2) The true benefits of the 529 tax shelter in great detail, so you can see they may not be significant enough to warrant their expenses, paperwork, tax / legal annoyances, lack of liquidity, and lack of control limitations (e.g., extreme lack of decent investment choices).
3) All 529 plan fees (which reduce your investment growth rates).
More on what the Deal is with 529 College Savings Plans
With 529 plans, you are called the "account holder" and the student is called the "beneficiary."
Savings are called "contributions," which is the same as in 401(k) plans.
Yes, you can fire your old 529 Plan and buy into a new one.
Some plans have fees for this (and for just canceling their whole deal, big surprise), but some of the better ones don't.
So if you already have a 529 college savings plan, and want to use a different plan, then it's just some paperwork and maybe a few bucks to roll it over (just like an IRA rollover).
Age-based automatic investment plans are where someone else is making the investment and asset allocation decisions for you.
So you're basically trusting them to become more conservative with the money as college approaches.
You basically don't care about getting the highest rate of return when the money is needed to pay bills. What you care about is getting the highest yield so you can minimize the selling of shares as much as possible, while repositioning investments to be much safer than in the accumulation phase.
This is similar to what investors do when they retire. There's more explanation of how this works on the Conservative High Income Model (CHIM) text here) text here) text here.
The actual 529 plan doesn't do much to make the money needed in the future to send someone to college. The plan is just a tax-shelter wrapper that costs you money to use.
The IRS set up Section 529 guidelines and then most all of the usual financial services corporations are then used to set them up and administer everything. So in order to get a plan, you first have to choose one that works in your state, and then you're just stuck with however they're managing it going forward.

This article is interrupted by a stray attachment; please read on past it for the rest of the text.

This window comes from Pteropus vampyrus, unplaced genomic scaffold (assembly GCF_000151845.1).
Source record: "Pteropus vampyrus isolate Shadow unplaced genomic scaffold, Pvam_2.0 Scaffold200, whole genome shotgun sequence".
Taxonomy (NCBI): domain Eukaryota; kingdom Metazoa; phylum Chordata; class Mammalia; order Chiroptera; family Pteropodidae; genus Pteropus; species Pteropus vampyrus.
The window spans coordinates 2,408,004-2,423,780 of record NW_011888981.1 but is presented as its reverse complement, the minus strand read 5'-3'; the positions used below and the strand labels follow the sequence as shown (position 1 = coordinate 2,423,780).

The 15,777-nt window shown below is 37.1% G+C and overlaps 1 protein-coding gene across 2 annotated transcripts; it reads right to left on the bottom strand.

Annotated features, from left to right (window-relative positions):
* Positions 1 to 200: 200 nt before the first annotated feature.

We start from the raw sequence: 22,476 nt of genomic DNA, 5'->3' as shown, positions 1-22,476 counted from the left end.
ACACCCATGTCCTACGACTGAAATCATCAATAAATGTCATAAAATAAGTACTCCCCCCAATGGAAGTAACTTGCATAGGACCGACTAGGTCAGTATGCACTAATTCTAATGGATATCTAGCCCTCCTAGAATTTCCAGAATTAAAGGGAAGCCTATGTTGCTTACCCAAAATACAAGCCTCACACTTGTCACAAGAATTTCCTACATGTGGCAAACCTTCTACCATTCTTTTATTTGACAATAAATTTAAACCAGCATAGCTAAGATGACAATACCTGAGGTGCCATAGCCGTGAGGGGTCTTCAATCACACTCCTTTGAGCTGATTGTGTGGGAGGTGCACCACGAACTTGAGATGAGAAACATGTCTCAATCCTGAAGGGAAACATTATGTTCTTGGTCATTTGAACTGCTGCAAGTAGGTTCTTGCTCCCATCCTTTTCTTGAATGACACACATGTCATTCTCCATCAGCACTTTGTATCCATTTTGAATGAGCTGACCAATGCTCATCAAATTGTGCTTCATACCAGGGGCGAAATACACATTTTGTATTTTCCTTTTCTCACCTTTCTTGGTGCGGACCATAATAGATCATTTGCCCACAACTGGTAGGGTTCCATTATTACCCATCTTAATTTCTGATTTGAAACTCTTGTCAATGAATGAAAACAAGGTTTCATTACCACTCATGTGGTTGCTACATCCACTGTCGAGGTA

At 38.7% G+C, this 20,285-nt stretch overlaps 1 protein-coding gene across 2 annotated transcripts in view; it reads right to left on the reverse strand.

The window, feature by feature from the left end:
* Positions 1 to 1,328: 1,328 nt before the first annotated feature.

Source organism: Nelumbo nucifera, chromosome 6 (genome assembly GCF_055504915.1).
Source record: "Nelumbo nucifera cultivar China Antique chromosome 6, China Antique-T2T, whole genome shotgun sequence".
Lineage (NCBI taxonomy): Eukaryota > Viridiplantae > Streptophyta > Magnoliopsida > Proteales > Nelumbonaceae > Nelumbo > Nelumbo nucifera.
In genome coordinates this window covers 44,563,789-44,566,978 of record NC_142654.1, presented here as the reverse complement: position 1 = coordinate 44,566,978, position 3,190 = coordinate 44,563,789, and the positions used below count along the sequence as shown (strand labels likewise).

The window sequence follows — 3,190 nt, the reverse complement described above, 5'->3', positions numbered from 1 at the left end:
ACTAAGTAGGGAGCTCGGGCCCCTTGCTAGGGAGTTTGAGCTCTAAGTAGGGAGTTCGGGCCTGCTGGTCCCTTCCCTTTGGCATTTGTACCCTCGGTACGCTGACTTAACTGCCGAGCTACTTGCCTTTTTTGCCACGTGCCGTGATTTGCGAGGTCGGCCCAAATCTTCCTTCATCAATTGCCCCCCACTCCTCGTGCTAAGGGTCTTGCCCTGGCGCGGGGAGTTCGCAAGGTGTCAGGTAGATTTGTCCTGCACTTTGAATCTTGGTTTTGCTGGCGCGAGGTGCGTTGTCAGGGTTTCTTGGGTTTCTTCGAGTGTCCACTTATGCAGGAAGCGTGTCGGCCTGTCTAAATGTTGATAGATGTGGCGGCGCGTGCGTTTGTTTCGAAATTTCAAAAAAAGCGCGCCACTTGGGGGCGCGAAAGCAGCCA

We were going to make a fuss about making optimized investing models for all 529 plans in all 50 states. But then the big roadblock immediately appeared: One can only self-allocate in a few of the states' plans. With all of the rest of the plans, you're stuck eating only with what they feed you (and they're not good).
This is an example of, "Fool me once shame on you, fool me twice, shame on me." But this time, it's not investors that were fooled and had to learn lessons from the school of hard knocks. It was the financial services industry this time.
Late in the 20th century (~'97) when these 529 tax-qualified plan laws were being created and passed, the usual financial marketers saw an opportunity to fix the huge mistakes they made back when similar laws were being made regarding 401)k)s / 403(b)s / 457s and similar tax-qualified retirement plans in the late 70's.
With 401(k)s, there are usually always ways to DIY (do it yourself) when it comes to picking the investments you want, and then divvying the money up between them (AKA using asset allocation).
Giving investors this kind of control means there's less for Wall Street to feed off of, so that just couldn't happen again this time when passing 529 plan laws.